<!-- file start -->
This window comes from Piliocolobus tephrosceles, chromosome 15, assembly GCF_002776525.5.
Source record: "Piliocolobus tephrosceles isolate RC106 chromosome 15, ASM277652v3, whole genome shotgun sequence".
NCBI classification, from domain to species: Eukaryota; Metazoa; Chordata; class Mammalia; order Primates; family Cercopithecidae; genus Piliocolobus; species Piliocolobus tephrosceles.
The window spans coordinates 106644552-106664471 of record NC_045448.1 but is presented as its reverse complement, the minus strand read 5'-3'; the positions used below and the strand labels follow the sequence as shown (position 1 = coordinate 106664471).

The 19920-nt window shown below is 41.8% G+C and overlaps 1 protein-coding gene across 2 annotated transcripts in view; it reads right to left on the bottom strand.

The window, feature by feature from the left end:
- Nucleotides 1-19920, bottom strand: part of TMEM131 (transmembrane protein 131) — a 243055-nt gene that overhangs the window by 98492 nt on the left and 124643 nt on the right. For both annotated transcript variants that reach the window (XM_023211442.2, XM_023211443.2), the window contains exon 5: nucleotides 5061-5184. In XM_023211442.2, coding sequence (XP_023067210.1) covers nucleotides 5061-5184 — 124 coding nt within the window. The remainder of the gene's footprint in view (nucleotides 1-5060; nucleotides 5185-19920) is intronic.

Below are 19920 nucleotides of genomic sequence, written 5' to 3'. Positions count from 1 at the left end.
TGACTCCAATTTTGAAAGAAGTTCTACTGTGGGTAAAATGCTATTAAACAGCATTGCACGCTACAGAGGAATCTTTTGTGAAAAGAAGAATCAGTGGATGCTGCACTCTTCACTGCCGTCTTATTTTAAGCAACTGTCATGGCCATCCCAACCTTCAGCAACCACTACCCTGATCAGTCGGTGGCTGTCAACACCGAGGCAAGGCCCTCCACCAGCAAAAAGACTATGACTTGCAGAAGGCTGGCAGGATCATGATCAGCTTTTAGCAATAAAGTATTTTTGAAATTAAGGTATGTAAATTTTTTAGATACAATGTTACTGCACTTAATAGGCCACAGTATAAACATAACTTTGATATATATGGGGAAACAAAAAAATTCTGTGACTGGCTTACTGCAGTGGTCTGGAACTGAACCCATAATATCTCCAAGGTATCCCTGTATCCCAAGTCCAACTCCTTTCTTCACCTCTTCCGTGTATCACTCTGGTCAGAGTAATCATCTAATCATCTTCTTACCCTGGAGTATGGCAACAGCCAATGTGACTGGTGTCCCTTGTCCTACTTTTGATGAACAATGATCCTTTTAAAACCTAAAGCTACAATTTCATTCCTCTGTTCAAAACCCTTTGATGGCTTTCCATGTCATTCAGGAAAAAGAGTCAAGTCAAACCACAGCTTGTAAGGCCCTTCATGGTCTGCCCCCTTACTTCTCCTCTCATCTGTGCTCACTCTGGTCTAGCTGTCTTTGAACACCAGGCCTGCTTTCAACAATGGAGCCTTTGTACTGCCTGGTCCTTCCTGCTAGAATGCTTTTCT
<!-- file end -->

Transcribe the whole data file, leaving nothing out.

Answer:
This window comes from Piliocolobus tephrosceles, chromosome 15, assembly GCF_002776525.5.
Source record: "Piliocolobus tephrosceles isolate RC106 chromosome 15, ASM277652v3, whole genome shotgun sequence".
NCBI classification, from domain to species: Eukaryota; Metazoa; Chordata; class Mammalia; order Primates; family Cercopithecidae; genus Piliocolobus; species Piliocolobus tephrosceles.
The window spans coordinates 106644552-106664471 of record NC_045448.1 but is presented as its reverse complement, the minus strand read 5'-3'; the positions used below and the strand labels follow the sequence as shown (position 1 = coordinate 106664471).

The 19920-nt window shown below is 41.8% G+C and overlaps 1 protein-coding gene across 2 annotated transcripts in view; it reads right to left on the bottom strand.

The window, feature by feature from the left end:
- Nucleotides 1-19920, bottom strand: part of TMEM131 (transmembrane protein 131) — a 243055-nt gene that overhangs the window by 98492 nt on the left and 124643 nt on the right. For both annotated transcript variants that reach the window (XM_023211442.2, XM_023211443.2), the window contains exon 5: nucleotides 5061-5184. In XM_023211442.2, coding sequence (XP_023067210.1) covers nucleotides 5061-5184 — 124 coding nt within the window. The remainder of the gene's footprint in view (nucleotides 1-5060; nucleotides 5185-19920) is intronic.

Below are 19920 nucleotides of genomic sequence, written 5' to 3'. Positions count from 1 at the left end.
TGACTCCAATTTTGAAAGAAGTTCTACTGTGGGTAAAATGCTATTAAACAGCATTGCACGCTACAGAGGAATCTTTTGTGAAAAGAAGAATCAGTGGATGCTGCACTCTTCACTGCCGTCTTATTTTAAGCAACTGTCATGGCCATCCCAACCTTCAGCAACCACTACCCTGATCAGTCGGTGGCTGTCAACACCGAGGCAAGGCCCTCCACCAGCAAAAAGACTATGACTTGCAGAAGGCTGGCAGGATCATGATCAGCTTTTAGCAATAAAGTATTTTTGAAATTAAGGTATGTAAATTTTTTAGATACAATGTTACTGCACTTAATAGGCCACAGTATAAACATAACTTTGATATATATGGGGAAACAAAAAAATTCTGTGACTGGCTTACTGCAGTGGTCTGGAACTGAACCCATAATATCTCCAAGGTATCCCTGTATCCCAAGTCCAACTCCTTTCTTCACCTCTTCCGTGTATCACTCTGGTCAGAGTAATCATCTAATCATCTTCTTACCCTGGAGTATGGCAACAGCCAATGTGACTGGTGTCCCTTGTCCTACTTTTGATGAACAATGATCCTTTTAAAACCTAAAGCTACAATTTCATTCCTCTGTTCAAAACCCTTTGATGGCTTTCCATGTCATTCAGGAAAAAGAGTCAAGTCAAACCACAGCTTGTAAGGCCCTTCATGGTCTGCCCCCTTACTTCTCCTCTCATCTGTGCTCACTCTGGTCTAGCTGTCTTTGAACACCAGGCCTGCTTTCAACAATGGAGCCTTTGTACTGCCTGGTCCTTCCTGCTAGAATGCTTTTCT